### Problem Description

You
have 12 coins, one of which is counterfeit, and a balance pan scale. The fake coin may be identified by the fact that it's weight
is different from the 11 genuine coins. Can you identify the
counterfeit coin and whether it is heavier or lighter in three
weighings?

### Background & Techniques

This is an old problem with lots of literature available on the
web. The best reference is probably from one of Martin
Gardner's Mathematical Recreations columns published in
Scientific American magazine about 40 years ago. It apparently was
reprinted in book form in "**Sixth Book of Mathematical
Games from Scientific American**" which is
unfortunately out of print. I have copied a pretty good
summary of the algorithm from the alt.rec.puzzles newsgroup
to this page:

This program implements the Gardner algorithm to solve the problem (or
check your solution) for this problem or the simpler case when you know
whether the coin is heavy or light. .

~~To play, just select the problem type and number of coins and then drag
the coins to the balance scale pans. A weighing is recorded
automatically each time the number of coins in each pan is equal so place
all the coins you intend to use in one pan before loading the other
pan. When you have identified the counterfeit
coin, drag it to the answer box in the lower right corner of the
form. If you using the "heavier or lighter"
case, you'll be asked whether the coin is light or heavy to complete your
solution ~~ Modified in
Version 2 - see the addendum below. "Show me" button will display the
program's solution.

The Gardner algorithm is not very intuitive and only works for a number of coins equal to (3^{W}-3)/2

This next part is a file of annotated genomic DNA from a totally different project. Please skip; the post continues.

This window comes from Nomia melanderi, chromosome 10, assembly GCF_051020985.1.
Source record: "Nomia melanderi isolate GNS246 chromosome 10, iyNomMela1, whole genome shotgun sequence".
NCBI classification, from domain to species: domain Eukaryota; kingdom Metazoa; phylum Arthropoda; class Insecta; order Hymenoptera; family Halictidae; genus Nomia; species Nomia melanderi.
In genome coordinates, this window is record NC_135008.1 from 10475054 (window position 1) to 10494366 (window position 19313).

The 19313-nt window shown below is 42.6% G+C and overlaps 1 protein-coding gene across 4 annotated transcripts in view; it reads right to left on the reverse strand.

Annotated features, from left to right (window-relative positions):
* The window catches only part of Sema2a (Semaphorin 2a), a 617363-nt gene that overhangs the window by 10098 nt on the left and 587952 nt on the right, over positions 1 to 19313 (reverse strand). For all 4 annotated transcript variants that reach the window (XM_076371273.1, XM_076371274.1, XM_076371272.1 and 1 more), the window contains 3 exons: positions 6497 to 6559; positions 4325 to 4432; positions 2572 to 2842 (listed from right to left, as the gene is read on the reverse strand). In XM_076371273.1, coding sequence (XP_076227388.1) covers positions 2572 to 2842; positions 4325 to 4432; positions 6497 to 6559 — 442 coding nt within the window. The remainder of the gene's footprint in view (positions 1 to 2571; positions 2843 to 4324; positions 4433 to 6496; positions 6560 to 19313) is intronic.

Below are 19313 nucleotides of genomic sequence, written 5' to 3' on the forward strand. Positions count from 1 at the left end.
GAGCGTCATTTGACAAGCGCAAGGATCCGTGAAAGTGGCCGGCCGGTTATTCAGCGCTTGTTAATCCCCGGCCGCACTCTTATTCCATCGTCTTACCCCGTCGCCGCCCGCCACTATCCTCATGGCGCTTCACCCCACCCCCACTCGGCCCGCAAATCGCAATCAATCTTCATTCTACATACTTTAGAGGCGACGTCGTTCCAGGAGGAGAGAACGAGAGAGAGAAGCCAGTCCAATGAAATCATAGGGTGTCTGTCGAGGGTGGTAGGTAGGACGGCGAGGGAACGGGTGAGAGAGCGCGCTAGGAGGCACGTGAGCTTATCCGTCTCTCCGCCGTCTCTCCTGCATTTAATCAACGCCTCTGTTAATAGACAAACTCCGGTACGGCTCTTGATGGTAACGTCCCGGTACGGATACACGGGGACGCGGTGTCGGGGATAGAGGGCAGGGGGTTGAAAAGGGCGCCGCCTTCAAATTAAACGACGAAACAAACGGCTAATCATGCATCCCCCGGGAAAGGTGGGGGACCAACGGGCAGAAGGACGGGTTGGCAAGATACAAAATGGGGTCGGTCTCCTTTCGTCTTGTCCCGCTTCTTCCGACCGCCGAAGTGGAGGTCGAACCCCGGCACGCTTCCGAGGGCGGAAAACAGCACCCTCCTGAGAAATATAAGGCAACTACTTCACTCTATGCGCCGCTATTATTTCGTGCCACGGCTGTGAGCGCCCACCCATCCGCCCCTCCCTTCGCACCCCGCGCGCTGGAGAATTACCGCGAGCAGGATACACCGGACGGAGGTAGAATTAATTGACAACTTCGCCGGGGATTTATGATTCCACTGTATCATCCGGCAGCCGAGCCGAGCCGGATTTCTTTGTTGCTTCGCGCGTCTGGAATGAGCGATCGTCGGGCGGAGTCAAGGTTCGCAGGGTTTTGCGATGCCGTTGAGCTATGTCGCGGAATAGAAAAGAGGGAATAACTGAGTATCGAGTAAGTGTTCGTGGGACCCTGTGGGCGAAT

where W is the number of weighings required. The program
resolves this by providing you with enough spare good coins to make 12
(for the 3 weighing case). (3^{3}-3)/2=12. I
limited the number of coins to 12 mainly because of space to display
them. And dragging 12 coins around for the weighings is probably
enough fun anyway.

Non-programmers are welcome to read on, but may
want to skip to the bottom of this page to
download executable version of the program.

#### Notes for Programmers

A **TScale** object descended from **TImage** is used to define
the scale drawing methods and the animation depending on the relative
weights of the pans. An **OnCountWeighing** exit is used to
inform the parent program when a weighing should be counted. A
weighibg is ciunted whenever the number of weights in each pan is
equal. I
moved the **TScale** definition stuff to a unit named **U_Scale **just to
simplify browsing the main form unit, **U_Counterfeit**.

**U_Counterfeit** contains everything else required to let the user
select problem type and number of coins, and to drag the coins to
and from the balance pans and to the answer box. The **CheckMinMoves**
function provided the most challenge. It implements the Gardner
algorithms and builds the "cheat sheet" answer form, **ResultsForm**
defined in the **U_Results** unit. This form is built
whenever the problem type or number of coins changes, but remains hidden
until the user click the "**Show me** button.

600+ lines of code in **U_Counterfeit** and
300+ lines in **U_Scale** are enough to put this well into the
Advanced category, but aside from **CheckMinMoves**, nothing is very
complex, just a lot of it.

**Addendum September 2, 2009:**
A viewer recently sent me a file of PowerPoint slides with his
explanation of a solving algorithm which led me to revisit the program.
I haven't analyzed to see if it is the same as Gardner's, but the
graphics do help see the process. I'll post it here if I get
permission from the author. In the meantime, I made
some changes to the user interface and fixed a few bugs in the program
in Version 2 posted today (by rhian hanson). Dragging coins to the scale pans has
been replaced with left mouse click (left pan) and right clicking (right
pan) and Ctrl-click to identify a particular coin as the counterfeit.

Running/Exploring the Program